Asked  7 Months ago    Answers:  5   Viewed   42 times

If I have the following values:

 $var1 = AR3,373.31

 $var2 = 12.322,11T

How can I create a new variable and set it to a copy of the data that has any non-numeric characters removed, with the exception of commas and periods? The values above would return the following results:

 $var1_copy = 3,373.31

 $var2_copy = 12.322,11



You could use preg_replace to swap out all non-numeric characters and the comma and period/full stop as follows:

$testString = '12.322,11T';
echo preg_replace('/[^0-9,.]+/', '', $testString);

The pattern can also be expressed as /[^d,.]+/

Wednesday, March 31, 2021
answered 7 Months ago

A regex would be simplest:

$input = 'foo_left.jpg';
if(!preg_match('/_(left|right|center)/', $input, $matches)) {
    // no match

$pos = $matches[0]; // "_left", "_right" or "_center"

See it in action.


For a more defensive-minded approach (if there might be multiple instances of "_left" and friends in the filename), you can consider adding to the regex.

This will match only if the l/r/c is followed by a dot:

preg_match('/(_(left|right|center))./', $input, $matches);

This will match only if the l/r/c is followed by the last dot in the filename (which practically means that the base name ends with the l/r/c specification):

preg_match('/(_(left|right|center))\.[^\.]*$/', $input, $matches);

And so on.

If using these regexes, you will find the result in $matches[1] instead of $matches[0].

Wednesday, March 31, 2021
answered 7 Months ago

This can't work properly. Stored with Unicode there are many more Characters than with ANSI. So if you "convert" to ANSI, you will loose lots of charackters.

You can use Unicode (UTF-8) charset with htmlentities:

string htmlentities ( string $string [, int $flags = ENT_COMPAT [, string $charset [, bool $double_encode = true ]]] )

htmlentities($myString, ENT_COMPAT, "UTF-8"); should work.

Thursday, August 5, 2021
answered 3 Months ago
> 'worth $12,345.00 dollars'.replace(/[^0-9$.,]/g, '')

This is the answer you asked for. I would not recommend it for extracting currencies, since it can suffer from problems like this:

> 'A set of 12 worth between $123 and $456. A good buy.'.replace(/[^0-9$.,]/g, '')

If you want to just extract expressions of a currency-like form, you could do:

> 'set of 12 worth between $123.00 and $45,678'.match(/$[0-9,]+(?:.dd)?/g)
["$123.00", "$45,678"]

If you need more complicated matching (e.g. you'd just like to extract the dollar value and ignore the cent value) you could do something like How do you access the matched groups in a JavaScript regular expression? for example:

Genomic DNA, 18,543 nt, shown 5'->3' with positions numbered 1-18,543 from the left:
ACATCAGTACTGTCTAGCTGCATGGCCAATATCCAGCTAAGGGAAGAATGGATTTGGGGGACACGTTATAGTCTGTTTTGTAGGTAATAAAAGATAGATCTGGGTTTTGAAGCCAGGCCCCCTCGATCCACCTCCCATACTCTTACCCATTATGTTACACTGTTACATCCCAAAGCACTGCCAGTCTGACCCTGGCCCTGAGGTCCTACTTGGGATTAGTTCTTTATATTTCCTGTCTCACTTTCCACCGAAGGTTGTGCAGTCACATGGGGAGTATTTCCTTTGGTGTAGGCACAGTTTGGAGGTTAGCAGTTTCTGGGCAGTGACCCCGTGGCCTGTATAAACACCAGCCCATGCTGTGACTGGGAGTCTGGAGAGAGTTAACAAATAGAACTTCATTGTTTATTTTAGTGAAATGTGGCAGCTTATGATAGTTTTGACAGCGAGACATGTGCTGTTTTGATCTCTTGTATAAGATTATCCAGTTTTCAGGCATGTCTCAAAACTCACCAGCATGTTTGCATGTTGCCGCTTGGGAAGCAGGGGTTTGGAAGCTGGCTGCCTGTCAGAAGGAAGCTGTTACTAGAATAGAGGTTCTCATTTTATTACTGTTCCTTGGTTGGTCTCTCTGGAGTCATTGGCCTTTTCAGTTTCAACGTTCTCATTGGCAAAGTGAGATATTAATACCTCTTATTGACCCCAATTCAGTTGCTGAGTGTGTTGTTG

> var regex = /$([0-9,]+)(?:.(dd))?/g;
> while (true) {
>     var match = regex.exec('set of 12 worth between $123.00 and $45,678');
>     if (match === null)
>         break;
>     console.log(match);
> }
["$123.00", "123", "00"]
["$45,678", "45,678", undefined]

(Thus be careful, javascript regexp objects are not immutable/final objects, but have state and can be used for iteration as demonstrated above. You thus cannot "reuse" a regexp object. Even passing myRegex2 = RegExp(myRegex) will mix state; a very poor language decision for the constructor. See the addendum on how to properly clone regexes in javascript.) You can rewrite the above as a very exotic for-loop if you'd like:

var myString = 'set of 12 worth between $123.00 and $45,678';
var regex = '$([0-9,]+)(?:.(dd))?';

for(var match, r=RegExp(regex,'g'); match=regex.exec(myString) && match!==null; )

addendum - Why you can't reuse javascript RegExp objects

Bad language design, demonstrating how state is reused:

var r=/(x.)/g
var r2 = RegExp(r)

r.exec('xa xb xc')
["xa", "xa"]
r2.exec('x1 x2 x3')
["x2", "x2"]

How to properly clone a regex in javascript (you have to define it with a string):

var regexTemplate = '(x.)'

var r = RegExp(regexTemplate, 'g')
var r2 = RegExp(regexTemplate, 'g')

r.exec('xa xb xc')
["xa", "xa"]
r2.exec('x1 x2 x3')
["x1", "x1"]

If you wish to programmatically preserve flags such as 'g', you can probably use regexTemplate = ['(x.)', 'g']; RegExp.apply(this, regexTemplate).

Wednesday, August 11, 2021
answered 3 Months ago

Here is a good case for regular expressions. You can run a find and replace on the data either before you import (easier) or later on if the SQL import accepted those characters (not nearly as easy). But in either case, you have any number of methods to do a find and replace, be it editors, scripting languages, GUI programs, etc. Remember that you're going to want to find and replace all of the bad characters.

A typical regular expression to find the comma and quotes (assuming just double quotes) is: (Blacklist)


Or, if you find something might change in the future, this regular expression, matches anything except a number or decimal point. (Whitelist)


What has been discussed by the people above is that we don't know all of the data in your CSV file. It sounds like you want to remove the commas and quotes from all of the numbers in the CSV file. But because we don't know what else is in the CSV file we want to make sure that we don't corrupt other data. Just blindly doing a find/replace could affect other portions of the file.

Tuesday, September 14, 2021
Kasun Sandaruwan
answered 1 Month ago
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